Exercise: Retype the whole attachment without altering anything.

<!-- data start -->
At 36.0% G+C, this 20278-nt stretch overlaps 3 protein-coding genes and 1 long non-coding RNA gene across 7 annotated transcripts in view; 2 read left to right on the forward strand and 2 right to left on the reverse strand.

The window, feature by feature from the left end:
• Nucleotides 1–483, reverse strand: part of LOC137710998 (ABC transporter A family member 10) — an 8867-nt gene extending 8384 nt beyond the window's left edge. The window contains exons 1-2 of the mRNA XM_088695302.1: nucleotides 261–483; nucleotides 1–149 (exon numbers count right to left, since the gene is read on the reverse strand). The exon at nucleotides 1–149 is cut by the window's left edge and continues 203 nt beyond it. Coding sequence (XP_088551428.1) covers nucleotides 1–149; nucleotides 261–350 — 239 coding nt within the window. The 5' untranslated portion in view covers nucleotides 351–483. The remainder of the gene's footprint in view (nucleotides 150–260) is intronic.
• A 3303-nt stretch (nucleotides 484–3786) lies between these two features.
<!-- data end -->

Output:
At 36.0% G+C, this 20278-nt stretch overlaps 3 protein-coding genes and 1 long non-coding RNA gene across 7 annotated transcripts in view; 2 read left to right on the forward strand and 2 right to left on the reverse strand.

The window, feature by feature from the left end:
• Nucleotides 1–483, reverse strand: part of LOC137710998 (ABC transporter A family member 10) — an 8867-nt gene extending 8384 nt beyond the window's left edge. The window contains exons 1-2 of the mRNA XM_088695302.1: nucleotides 261–483; nucleotides 1–149 (exon numbers count right to left, since the gene is read on the reverse strand). The exon at nucleotides 1–149 is cut by the window's left edge and continues 203 nt beyond it. Coding sequence (XP_088551428.1) covers nucleotides 1–149; nucleotides 261–350 — 239 coding nt within the window. The 5' untranslated portion in view covers nucleotides 351–483. The remainder of the gene's footprint in view (nucleotides 150–260) is intronic.
• A 3303-nt stretch (nucleotides 484–3786) lies between these two features.